Pratipada of Ashvayujamasa marks the beginning of Sharadritu, the harbinger of multi-colored, multi-hued, kaleidoscopic series of celebrations popular as “Sharannavaratri”. Navaratri is in fact the festival celebrated all over India. The season of harvest is also the reason for a season of new hope and rejuvenation. Sharannavaratri is celebrated as a festival, where Good triumphs over evil. The victory of Durga, a representation of the divine Hindu trinity of Brahma the creator, Vishnu the preserver and Shiva the destroyer over many demons is one. Rama ending the rule of Ravan is another. Pandavas led by Krishna ending their exile, are but some of the events celebrated. Triumph of Hanuman crossing the ocean known as “Seemollanghan” is also celebrated during Sharannavaratri. This great festival of India has many colourful regional celebrations taking place from Kashmir to Kanyakumari.
Navaratri or Dussera is celebrated as a “Nada Habba” in Karnataka, based on the practices initiated by kings of Vijayanagar Empire. Mysuru being the Heritage Capital of Karnataka is the center of attraction, for tourists from all over the world. Goddess Chamundeshwari is worshipped. Navaratri is of a great significance and tourists gather to watch this spectacular ten day event that culminates on Vijaya Dashami.
Who can forget the hyper local celebrations of Navaratri in individual homes? ‘Bombe Habba’ or ‘Doll festival’, as fondly called is the festival keenly looked forward to by all young ones. Planning for Navaratri or Dussera begins soon after Ganesha festival in Bhadrapad. This is an event that kindles everyone’s imagination, in planning decorations. The colourful display knows no limits. It could be the faraway Russian doll, Mars rover, parks and great monuments like the palace of Mysore, Vidhana Soudha. The delectable goodies given away to the visiting kids are yet another merry reason for the popularity of the festival.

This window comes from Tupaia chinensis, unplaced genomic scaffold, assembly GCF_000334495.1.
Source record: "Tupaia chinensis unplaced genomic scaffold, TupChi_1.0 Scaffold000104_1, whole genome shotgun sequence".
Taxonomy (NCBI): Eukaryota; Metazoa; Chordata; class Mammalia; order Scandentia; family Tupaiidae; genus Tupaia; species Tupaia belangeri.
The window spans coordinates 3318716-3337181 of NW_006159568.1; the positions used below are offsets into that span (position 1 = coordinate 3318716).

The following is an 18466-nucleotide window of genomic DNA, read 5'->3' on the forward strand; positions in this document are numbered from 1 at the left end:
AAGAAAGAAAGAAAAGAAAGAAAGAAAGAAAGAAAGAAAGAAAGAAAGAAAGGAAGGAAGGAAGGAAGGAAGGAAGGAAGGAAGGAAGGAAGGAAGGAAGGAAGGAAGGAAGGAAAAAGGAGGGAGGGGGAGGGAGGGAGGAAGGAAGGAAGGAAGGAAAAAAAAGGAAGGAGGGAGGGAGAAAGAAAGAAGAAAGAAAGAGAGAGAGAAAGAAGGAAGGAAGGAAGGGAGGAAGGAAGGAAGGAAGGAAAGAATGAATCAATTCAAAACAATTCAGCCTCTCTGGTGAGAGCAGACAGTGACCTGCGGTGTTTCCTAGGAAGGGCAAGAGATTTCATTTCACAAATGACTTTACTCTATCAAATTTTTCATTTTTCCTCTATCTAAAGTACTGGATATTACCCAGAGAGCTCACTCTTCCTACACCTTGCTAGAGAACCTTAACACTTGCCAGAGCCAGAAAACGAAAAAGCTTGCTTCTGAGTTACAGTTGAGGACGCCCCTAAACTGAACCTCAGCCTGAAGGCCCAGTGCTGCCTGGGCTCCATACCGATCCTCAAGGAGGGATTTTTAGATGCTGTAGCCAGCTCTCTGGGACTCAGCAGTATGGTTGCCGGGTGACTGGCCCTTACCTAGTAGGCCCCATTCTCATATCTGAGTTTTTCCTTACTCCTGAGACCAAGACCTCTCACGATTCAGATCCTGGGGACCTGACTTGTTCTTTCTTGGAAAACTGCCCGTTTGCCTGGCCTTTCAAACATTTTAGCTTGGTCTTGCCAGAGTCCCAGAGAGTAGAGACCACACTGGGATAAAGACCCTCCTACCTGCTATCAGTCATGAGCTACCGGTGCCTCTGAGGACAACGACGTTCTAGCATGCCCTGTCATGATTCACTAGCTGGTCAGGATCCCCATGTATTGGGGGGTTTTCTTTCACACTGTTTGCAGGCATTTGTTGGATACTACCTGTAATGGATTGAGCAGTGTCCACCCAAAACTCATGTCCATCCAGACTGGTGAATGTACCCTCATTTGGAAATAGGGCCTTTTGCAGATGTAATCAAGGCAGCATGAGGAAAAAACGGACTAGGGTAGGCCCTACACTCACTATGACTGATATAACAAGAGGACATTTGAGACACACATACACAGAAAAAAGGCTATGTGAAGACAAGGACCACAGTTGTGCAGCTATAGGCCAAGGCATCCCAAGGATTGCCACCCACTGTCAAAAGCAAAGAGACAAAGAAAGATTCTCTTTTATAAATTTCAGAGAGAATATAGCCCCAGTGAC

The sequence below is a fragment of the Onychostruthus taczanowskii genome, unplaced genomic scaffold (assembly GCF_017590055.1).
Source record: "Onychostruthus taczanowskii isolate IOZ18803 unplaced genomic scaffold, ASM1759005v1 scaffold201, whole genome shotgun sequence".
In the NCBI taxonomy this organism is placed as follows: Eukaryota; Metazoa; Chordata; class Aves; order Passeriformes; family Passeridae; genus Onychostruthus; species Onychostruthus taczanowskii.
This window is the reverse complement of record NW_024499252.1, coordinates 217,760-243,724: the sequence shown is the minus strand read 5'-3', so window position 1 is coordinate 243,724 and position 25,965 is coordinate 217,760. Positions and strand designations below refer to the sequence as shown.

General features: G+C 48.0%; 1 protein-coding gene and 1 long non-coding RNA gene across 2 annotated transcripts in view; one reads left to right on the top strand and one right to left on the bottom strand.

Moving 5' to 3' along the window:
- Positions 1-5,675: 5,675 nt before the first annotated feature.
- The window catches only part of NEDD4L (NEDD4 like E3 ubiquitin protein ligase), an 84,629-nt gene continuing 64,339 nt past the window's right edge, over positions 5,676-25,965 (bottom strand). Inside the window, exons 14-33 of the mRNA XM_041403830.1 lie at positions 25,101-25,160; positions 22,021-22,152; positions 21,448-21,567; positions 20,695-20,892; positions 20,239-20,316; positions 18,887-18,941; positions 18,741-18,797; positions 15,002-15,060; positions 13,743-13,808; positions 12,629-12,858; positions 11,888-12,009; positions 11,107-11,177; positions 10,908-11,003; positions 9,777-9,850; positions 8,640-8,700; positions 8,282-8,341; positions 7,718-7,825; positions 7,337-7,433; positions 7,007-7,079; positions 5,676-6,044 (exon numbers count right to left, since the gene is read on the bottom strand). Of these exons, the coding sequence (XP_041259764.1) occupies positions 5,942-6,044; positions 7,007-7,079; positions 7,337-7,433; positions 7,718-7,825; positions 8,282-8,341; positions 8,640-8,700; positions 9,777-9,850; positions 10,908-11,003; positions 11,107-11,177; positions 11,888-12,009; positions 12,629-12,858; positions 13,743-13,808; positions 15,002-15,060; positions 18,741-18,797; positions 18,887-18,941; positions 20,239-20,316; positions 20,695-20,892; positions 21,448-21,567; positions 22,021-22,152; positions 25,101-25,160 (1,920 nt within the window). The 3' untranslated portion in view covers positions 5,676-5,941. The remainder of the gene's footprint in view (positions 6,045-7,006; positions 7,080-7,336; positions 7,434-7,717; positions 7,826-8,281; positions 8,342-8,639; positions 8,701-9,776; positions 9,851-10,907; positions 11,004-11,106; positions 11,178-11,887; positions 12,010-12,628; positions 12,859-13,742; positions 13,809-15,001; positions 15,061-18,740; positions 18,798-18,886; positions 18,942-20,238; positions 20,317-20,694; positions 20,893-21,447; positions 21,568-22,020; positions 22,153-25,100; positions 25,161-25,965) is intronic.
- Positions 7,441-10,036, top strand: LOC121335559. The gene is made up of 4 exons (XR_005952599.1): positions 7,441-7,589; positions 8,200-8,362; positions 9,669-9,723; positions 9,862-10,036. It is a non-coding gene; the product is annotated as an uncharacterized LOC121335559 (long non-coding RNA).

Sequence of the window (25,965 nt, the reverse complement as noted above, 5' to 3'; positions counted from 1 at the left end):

Sharannavaratri celebrations are begun by setting up the display of dolls on Pratipada. A set of dolls known as “Pattada bombe” are the centre of attraction. These are set up on the top row of the dolls along with many other dolls of gods and goddesses. A ‘Kalash’, comprising of a Panchapatra with five or nine betel leaves is set up on the right hand side of these dolls. A ‘Nandadeep’ is lit and continued for ten days. As per individual tradition, practice of Chandi Parayana, Durga Path or Ramayan rendition is performed during these ten days. Special preparations are offered as “Nivedan” to gods every day. Parayan is concluded on the day ten. Another practice is, beginning the celebrations on the day of Moola Nakshatra with Sarasvati Puja.